Nigerian “Budget of Change”…How much can it achieve? — Afrinvest

LAGOS, Nigeria, Capital Markets in Africa: One year into the transition from President Jonathan to the Buhari led administration; the burden on Government remained the need to rejuvenate the Nigerian economy which has suffered from the declining global oil prices, poor governance structure, sub-optimal fiscal crisis, and monetary policy actions. Recent domestic macroeconomic numbers have suffered from both global and domestic shocks which currently threaten the economic fundamentals of the country. The recent data published by the National Bureau of Statistics (NBS) reflects the impact of the delayed budget passage as well as the weak monetary policy response on macroeconomic aggregates.

The significant drop in government revenue and the lower allocation to Sub-Nationals bites harder, pushing many States to the edge of a fiscal crisis with most unable to pay workers’ salaries for more than 3 months. However, many view the implementation of the 2016 budget as a catalyst for reflating the economy and resetting it on a growth pedestal. However, recent data published by the National Bureau of Statistics (NBS) as well as other macro indicators (Q1:2016 GDP: -0.36%, Q1:2016 Unemployment Rate: 12.1%, April Inflation Rate: 13.7%, sustained pressure on parallel market FX rate: N350/US$1.00 and External reserves: US$26.6bn) reflects the impact of the delay in the budget passage as well as the weak monetary policy response on macroeconomic aggregates. The lack of economic impulse for most of H1:2016 signals that recession stares the economy in the face.

To hasten infrastructural development and reflate the economy, the Buhari led administration sought to employ a new approach to budget formation and implementation. The 2016 Budget adopted a zero-based budgeting system, a move from incremental budgeting system. Hence, the 2016 Appropriation Bill tagged “the Budget of Change” was characterised with a cocktail of controversies leading to late passage and signing by the President. Nonetheless, the structure of the 2016 budget is a significant deviation from the previous years as the anticipated revenue was less tilted towards oil receipts (21.2%) and more skewed towards tax revenue as well as intensified efforts to reduce leakages across Ministries, Departments, and Agencies (MDAs). On the back of the huge infrastructure deficit which has hampered growth and constrained business activities, the government increased allocation for capital expenditure from 11.0% in 2015 to 28.8% in 2016. Worthy of note is the special intervention programme on social safety nets (N500.0bn or 8.0% of total expenditure) to ensure an inclusive growth in 2016.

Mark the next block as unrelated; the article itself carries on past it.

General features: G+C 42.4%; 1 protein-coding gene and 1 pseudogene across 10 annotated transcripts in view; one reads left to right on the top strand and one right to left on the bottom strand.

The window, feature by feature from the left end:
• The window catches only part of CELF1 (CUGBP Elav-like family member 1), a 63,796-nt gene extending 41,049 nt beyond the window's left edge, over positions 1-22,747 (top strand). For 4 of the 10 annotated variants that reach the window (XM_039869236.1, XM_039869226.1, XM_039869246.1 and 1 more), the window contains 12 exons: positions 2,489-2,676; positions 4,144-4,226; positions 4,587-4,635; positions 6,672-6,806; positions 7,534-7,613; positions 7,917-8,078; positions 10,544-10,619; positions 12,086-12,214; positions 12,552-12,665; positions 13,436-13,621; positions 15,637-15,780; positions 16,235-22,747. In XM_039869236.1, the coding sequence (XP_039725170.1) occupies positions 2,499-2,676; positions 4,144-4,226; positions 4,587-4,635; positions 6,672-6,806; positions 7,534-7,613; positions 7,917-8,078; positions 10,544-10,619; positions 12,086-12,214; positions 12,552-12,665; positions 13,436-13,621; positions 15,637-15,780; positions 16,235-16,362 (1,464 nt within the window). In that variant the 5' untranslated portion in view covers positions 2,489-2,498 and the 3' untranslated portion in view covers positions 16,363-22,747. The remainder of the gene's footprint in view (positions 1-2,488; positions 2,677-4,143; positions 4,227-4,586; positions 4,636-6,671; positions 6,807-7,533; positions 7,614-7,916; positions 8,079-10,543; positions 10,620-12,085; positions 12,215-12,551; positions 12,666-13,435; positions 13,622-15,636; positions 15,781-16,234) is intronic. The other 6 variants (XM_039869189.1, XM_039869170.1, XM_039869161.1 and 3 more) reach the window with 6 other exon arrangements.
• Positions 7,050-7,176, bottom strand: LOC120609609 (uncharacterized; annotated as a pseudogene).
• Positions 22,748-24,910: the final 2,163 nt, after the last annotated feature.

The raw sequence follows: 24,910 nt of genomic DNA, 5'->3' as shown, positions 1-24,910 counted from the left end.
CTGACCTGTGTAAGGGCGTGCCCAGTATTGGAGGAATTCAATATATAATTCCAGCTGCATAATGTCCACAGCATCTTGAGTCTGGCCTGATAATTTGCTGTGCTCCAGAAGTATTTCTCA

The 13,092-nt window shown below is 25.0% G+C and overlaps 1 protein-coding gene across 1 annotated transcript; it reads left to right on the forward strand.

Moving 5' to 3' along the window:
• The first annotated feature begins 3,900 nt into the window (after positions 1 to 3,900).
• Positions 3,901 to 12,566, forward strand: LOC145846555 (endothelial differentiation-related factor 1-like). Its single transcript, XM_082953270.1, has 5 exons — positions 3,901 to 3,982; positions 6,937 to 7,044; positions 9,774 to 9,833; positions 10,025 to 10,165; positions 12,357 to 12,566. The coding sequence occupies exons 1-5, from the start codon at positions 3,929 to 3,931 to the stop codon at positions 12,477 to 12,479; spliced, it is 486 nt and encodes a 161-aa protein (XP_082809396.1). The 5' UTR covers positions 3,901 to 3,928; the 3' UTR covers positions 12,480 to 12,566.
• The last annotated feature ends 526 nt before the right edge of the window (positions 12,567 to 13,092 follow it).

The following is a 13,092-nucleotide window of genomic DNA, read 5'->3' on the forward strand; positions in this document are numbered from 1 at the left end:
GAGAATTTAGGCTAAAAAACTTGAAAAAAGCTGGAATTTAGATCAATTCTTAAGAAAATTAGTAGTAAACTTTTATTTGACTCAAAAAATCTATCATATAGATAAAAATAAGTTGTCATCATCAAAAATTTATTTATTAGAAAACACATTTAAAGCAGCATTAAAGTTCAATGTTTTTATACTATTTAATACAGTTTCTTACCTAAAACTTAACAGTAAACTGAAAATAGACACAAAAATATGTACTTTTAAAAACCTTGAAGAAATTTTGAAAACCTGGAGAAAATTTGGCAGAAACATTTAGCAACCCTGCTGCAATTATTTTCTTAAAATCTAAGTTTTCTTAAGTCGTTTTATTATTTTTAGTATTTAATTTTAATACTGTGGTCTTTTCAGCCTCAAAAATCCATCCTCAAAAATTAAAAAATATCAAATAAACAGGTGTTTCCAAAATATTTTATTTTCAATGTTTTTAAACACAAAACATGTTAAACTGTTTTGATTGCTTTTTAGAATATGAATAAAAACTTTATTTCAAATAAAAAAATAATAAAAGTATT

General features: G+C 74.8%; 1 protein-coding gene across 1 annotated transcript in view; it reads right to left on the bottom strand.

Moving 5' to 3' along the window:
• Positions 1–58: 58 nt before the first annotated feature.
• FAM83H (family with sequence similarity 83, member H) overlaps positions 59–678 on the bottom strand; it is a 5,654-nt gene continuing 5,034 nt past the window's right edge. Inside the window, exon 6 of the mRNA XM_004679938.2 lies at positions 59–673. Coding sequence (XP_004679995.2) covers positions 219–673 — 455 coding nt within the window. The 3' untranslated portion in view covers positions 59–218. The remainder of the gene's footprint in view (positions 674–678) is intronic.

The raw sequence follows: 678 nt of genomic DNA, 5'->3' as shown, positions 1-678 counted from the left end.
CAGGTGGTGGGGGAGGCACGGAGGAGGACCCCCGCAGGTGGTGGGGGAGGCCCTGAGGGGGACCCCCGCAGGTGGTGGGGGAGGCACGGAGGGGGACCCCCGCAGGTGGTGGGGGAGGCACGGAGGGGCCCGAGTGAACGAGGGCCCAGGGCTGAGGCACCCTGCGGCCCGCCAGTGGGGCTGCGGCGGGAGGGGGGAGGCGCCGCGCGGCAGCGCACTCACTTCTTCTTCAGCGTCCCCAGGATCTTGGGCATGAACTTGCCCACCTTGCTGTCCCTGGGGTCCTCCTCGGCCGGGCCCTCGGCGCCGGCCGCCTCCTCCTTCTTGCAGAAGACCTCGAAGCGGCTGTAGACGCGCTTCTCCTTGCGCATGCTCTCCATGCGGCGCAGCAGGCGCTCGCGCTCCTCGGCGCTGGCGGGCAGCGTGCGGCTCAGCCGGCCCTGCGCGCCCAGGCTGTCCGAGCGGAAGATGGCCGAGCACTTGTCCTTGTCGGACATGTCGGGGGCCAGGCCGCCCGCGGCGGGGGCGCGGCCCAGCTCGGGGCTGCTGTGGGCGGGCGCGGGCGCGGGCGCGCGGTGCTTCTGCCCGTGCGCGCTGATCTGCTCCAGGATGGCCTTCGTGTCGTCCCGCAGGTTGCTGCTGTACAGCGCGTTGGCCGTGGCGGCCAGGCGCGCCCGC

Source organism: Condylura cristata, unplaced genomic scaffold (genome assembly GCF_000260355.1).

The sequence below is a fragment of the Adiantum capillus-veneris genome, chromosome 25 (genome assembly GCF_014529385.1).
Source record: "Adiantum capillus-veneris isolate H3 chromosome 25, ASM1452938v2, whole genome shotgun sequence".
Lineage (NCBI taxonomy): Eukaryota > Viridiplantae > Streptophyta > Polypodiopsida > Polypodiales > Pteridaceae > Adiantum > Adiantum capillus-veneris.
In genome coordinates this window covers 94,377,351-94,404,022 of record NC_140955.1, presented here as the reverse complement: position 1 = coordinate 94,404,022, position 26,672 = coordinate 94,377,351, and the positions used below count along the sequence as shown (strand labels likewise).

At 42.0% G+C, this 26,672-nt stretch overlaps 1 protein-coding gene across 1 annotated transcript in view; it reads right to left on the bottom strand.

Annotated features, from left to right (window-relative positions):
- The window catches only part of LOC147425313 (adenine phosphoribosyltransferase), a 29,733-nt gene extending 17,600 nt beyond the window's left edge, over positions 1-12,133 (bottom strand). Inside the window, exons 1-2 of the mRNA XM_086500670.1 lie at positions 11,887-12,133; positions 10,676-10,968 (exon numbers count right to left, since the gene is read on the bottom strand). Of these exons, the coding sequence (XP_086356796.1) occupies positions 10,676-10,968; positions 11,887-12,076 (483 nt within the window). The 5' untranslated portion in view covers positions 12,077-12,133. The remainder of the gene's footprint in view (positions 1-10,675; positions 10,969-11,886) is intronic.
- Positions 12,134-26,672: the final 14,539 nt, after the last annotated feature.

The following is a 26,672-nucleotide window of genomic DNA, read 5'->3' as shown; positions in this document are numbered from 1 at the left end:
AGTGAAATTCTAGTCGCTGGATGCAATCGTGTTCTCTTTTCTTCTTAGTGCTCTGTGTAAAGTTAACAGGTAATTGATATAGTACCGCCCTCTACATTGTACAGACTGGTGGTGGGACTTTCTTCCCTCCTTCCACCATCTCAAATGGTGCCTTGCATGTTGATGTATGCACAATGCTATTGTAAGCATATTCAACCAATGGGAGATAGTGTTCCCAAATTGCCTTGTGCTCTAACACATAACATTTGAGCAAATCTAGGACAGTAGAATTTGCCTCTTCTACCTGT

Whilst we hold the view that the 2016 budget has the potentials to reflate the economy if properly implemented, the required funding of the budget for optimal performance could be a drag. We note that the specific provisions for capital spending will boost infrastructure projects and investments while the recurrent expenditure would have a multiplier effect on private consumption expenditure component of the GDP. We think the fiscal deficit may exceed the 2.2% level projected for 2016 owing to pipeline vandalism which has lately hampered production. We see the recent liberalization of the downstream petroleum sector and the interbank foreign exchange market as a seeming synergy of fiscal-monetary policy synchronization, but amidst the various macroeconomic constraints, we ask in our latest Flash Note; How much can the “budget of change” achieve?

As the month of May winds out, there is a mixed bag of performances across regions. The major determinants of market performance in the month were hinged on the state of the US economy and a possible rate hike as well as the expectations of the BREXIT referendum. These factors are expected to take precedence at the June FOMC meeting scheduled for 14th and 15th of June. The Nigerian All Share Index was the best performing Index in month of May rising 15.3% MTD, followed by the India BSE (+4.1%) and the US NASDAQ (+2.9%) while the worst performing were the Brazil Ibovespa (-8.2%), China Shanghai Composite (-4.0%) and the Kenya NSE (-3.5%)

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